Graffiti – art or crime? While the debate over graffiti as the contemporary man’s Picasso or Da Vinci rages, in Birmingham one man is laying his own claim to the suburban art craze. Mohammed Ali, a Muslim, a spiritual man, and a graffiti artist is writing his own history on the walls of the UK’s second city. It’s brought him critical acclaim because Mohammed is a ‘Muslim Graffiti Artist’ meaning his work draws on the spirituality of Islam. In a world where Muslims are viewed with suspicion Mohammed has no reservations about spray-painting the beauty of Islam across his both private and public murals.
Fresh from a recent tour to America, which was co-organised by Arts Council England, Mohammed offers us his views on life as a graffiti artist and how 9/11 and 7/7 affected his work…
"The art which I make is something which takes the best from both worlds. My identity is a Muslim living, born and raised in the UK, the western world. My identity is a hybrid of being influenced by the urban street-art culture that is synonymous in the western world and my spirituality and moral values stemming from my belief in the religion of Islam. For me, both can sit comfortably with each other, without any contradiction, and in effect, countering the oft-heard “clash of civilizations”. My work attempts to expose this myth of the so-called clash. One may assume, even historically, that Islam has always been at odds with western ideals and values, but looking into the past, one will discover how this was far from the case. In fact the very fabric of modern society that exists today owes a lot to the religion of Islam and the Muslims. From the existence of hospitals, schools, medicine, mathematics and everyday things we take for granted, one can see how society today is built upon the very foundations set by early Muslims and the religion of Islam. So the work which I do, is just another example of how Islam, or something Islamic inspired, is once again part of the mainstream society once again that is to benefit all, shared learning and mutual respect and other positive virtues reflected in my artwork.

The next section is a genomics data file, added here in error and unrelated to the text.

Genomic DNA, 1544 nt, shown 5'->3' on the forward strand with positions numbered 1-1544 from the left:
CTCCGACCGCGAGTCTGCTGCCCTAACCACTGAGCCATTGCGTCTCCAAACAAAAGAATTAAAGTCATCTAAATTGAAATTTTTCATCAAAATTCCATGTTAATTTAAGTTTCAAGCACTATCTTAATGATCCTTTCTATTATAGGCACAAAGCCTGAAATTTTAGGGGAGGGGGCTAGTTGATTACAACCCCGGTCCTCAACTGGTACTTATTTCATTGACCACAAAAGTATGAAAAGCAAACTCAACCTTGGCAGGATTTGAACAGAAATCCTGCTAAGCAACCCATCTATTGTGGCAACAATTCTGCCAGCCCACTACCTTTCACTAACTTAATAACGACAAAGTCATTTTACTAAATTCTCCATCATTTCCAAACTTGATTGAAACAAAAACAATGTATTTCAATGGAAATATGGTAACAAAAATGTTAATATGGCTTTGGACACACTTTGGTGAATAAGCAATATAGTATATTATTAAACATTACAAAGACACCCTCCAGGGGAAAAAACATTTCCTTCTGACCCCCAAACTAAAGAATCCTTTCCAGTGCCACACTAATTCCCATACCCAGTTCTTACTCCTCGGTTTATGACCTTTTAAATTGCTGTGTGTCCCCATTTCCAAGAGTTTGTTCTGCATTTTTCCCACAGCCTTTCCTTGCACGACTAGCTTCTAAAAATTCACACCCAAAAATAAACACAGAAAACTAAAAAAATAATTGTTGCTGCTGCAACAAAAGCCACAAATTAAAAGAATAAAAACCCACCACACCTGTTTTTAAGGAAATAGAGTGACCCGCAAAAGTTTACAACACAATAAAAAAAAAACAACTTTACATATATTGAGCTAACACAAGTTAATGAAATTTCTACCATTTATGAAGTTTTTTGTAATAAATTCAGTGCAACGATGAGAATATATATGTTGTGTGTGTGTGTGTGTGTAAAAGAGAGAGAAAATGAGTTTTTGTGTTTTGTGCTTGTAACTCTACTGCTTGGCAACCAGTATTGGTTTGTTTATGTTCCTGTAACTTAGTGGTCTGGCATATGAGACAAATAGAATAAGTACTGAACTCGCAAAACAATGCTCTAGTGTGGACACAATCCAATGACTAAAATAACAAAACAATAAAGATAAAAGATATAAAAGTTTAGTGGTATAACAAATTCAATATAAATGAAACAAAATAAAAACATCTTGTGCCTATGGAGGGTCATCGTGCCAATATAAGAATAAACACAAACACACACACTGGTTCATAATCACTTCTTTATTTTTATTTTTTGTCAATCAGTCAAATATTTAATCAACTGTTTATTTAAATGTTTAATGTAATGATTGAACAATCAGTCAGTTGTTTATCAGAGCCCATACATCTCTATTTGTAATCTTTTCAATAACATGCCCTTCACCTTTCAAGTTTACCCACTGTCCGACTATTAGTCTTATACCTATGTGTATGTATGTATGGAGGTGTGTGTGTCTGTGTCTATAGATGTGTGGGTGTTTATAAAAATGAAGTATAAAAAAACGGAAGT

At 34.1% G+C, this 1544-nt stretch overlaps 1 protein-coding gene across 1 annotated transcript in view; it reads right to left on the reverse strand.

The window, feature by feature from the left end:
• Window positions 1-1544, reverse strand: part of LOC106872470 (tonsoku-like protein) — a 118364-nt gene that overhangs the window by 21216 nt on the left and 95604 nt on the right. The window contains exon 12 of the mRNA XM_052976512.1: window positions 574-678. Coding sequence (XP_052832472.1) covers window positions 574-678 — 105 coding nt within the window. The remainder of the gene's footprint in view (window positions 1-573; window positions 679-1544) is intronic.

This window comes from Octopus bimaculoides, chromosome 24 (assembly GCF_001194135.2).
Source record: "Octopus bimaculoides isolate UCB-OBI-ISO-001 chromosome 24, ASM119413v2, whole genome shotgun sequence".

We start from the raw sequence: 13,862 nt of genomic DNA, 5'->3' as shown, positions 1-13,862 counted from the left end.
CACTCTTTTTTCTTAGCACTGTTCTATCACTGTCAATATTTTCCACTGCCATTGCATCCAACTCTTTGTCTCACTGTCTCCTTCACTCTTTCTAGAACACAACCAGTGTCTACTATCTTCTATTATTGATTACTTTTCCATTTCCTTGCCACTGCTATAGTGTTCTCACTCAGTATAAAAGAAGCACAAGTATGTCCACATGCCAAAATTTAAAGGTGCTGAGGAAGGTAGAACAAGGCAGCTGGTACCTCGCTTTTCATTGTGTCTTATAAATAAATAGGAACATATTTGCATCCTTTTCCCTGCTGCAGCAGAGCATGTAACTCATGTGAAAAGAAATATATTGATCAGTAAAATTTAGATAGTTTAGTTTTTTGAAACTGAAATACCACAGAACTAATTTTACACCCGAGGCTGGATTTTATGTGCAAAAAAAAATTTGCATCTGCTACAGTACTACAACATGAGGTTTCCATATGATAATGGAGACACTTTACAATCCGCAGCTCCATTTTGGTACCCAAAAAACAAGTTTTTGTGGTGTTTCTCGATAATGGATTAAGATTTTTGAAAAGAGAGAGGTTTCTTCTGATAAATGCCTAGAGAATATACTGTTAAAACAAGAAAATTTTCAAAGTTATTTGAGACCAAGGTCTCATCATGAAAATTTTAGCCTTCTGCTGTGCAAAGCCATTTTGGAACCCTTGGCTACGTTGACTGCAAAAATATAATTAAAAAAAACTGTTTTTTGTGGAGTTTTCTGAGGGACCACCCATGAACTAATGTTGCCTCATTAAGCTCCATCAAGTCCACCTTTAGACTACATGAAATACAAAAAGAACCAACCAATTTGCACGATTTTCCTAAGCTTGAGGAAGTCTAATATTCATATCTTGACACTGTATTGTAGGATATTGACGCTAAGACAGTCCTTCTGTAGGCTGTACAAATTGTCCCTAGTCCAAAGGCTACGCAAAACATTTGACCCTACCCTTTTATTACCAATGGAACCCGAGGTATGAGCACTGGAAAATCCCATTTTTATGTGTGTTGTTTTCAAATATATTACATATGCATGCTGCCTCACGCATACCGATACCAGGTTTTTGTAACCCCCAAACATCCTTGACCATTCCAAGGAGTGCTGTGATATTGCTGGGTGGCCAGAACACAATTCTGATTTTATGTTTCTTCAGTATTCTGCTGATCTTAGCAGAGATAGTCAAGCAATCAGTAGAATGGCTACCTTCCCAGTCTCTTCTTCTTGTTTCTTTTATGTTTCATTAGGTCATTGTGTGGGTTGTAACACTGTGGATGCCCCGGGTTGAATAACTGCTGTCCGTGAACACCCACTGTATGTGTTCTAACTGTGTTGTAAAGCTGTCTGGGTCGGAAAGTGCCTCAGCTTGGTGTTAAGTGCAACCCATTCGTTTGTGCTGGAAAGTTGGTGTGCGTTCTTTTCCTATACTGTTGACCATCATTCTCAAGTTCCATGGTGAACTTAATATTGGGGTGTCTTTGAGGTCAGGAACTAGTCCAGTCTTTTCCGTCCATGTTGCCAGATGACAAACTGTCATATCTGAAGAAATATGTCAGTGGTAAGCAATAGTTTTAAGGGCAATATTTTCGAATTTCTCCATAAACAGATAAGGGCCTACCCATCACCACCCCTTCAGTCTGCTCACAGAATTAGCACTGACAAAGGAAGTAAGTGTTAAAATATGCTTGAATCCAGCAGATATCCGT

Being involved with Hip Hop and Graffiti –art from the early eighties, I was drawn to it by like many other youth. This accessible art form, was certainly more inspiring than the life of Van Gough that I had to endure at school.
The art was about pushing the boundaries of the written word, and developing the style and form of it, and often so much so that it became illegible, almost in abstract form. This is what I became drawn to. It was only in later years, at university, where I re-discovered my religion, whereby my outlook in life began to change. Where I started to ponder on the meaning of life, and where I was heading. I began to practice my religion more so, and from that point, Islam became a big part of my life. However I had creative juices flowing in my bloodstream, unfortunately for my parents – as being Asian, discouraging their kids from the “arts field” was part of being Asian! So the discovery of Islamic Calligraphy was truly inspiring, for me as an artist, and as a graffiti artist.
After exhibiting around the country and abroad, I realized the popularity of the work, and the impact it was having on communities all over the globe. I had emails coming in from people of all faith, who were inspired by the work I was doing. Even before 9/11, there was always some ignorance of Islam. It was always a widely misunderstood religion. I always remember an old lady who asked me “Halal meat, is that where you decorate the cow and pray towards it?”
When 9/11 and 7/7 happened, it simply reinforced the need for the work I was doing. It motivated me more so, to take my work further afield, despite the struggles we were facing, both here in the UK as well as places like Denmark and the USA. A lot of the time ignorance comes from people not having the access to certain knowledge, not being in contact with people to engage in discussion and dialogue. Now art can be part of the alternative means of dialogue.
My recent USA tour was a huge success. The people welcomed the work I was doing, and a lot of interest was generated through widespread media attention across America. Mainstream media picked up on the murals and seminars I was doing across the USA and it was great to see that something positive was making it to the TV screens of the regular American people. Although I faced some negativity from Homeland Security everytime I travelled by plane, it encouraged me to strive harder. This was certainly a place that needed the work I was doing, in the face of this opposition. In Chicago, my progress was hampered by a group of bigots that made a complaint about the mural I was painting. They assumed the painting depicted the toppling twin towers, when in fact it was the Arabic letters of the word “peace” that they misinterpreted. In my view that was an excuse for their bigotry. The local councilor personally came and demanded I stop painting and mentioned that I didn’t have a permit to do this type of work. The story made big news in Chicago, how, a peace artist, was barred from completing a peace mural by the authorities. So I was unable to complete the Chicago mural, but it’s not a problem, because I have been asked to return this summer to complete that mural and make it bigger and better than ever before!"